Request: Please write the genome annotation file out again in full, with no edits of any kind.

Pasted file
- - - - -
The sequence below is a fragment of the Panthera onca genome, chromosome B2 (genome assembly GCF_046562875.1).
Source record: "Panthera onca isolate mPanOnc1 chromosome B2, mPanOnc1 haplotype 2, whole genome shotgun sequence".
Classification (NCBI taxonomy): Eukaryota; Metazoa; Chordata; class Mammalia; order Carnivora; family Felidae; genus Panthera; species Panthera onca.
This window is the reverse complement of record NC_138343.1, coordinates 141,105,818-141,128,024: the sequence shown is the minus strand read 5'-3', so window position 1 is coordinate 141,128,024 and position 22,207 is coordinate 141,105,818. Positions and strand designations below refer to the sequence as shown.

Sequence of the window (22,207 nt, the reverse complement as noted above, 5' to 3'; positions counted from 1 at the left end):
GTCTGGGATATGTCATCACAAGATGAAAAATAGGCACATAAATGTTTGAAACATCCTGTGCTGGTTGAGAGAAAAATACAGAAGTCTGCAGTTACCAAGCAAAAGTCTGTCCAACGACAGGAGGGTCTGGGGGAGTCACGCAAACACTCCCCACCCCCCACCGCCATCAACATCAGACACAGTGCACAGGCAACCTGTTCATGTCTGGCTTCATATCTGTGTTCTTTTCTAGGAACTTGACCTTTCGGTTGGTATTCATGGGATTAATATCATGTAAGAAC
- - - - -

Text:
The sequence below is a fragment of the Panthera onca genome, chromosome B2 (genome assembly GCF_046562875.1).
Source record: "Panthera onca isolate mPanOnc1 chromosome B2, mPanOnc1 haplotype 2, whole genome shotgun sequence".
Classification (NCBI taxonomy): Eukaryota; Metazoa; Chordata; class Mammalia; order Carnivora; family Felidae; genus Panthera; species Panthera onca.
This window is the reverse complement of record NC_138343.1, coordinates 141,105,818-141,128,024: the sequence shown is the minus strand read 5'-3', so window position 1 is coordinate 141,128,024 and position 22,207 is coordinate 141,105,818. Positions and strand designations below refer to the sequence as shown.

Sequence of the window (22,207 nt, the reverse complement as noted above, 5' to 3'; positions counted from 1 at the left end):
GTCTGGGATATGTCATCACAAGATGAAAAATAGGCACATAAATGTTTGAAACATCCTGTGCTGGTTGAGAGAAAAATACAGAAGTCTGCAGTTACCAAGCAAAAGTCTGTCCAACGACAGGAGGGTCTGGGGGAGTCACGCAAACACTCCCCACCCCCCACCGCCATCAACATCAGACACAGTGCACAGGCAACCTGTTCATGTCTGGCTTCATATCTGTGTTCTTTTCTAGGAACTTGACCTTTCGGTTGGTATTCATGGGATTAATATCATGTAAGAAC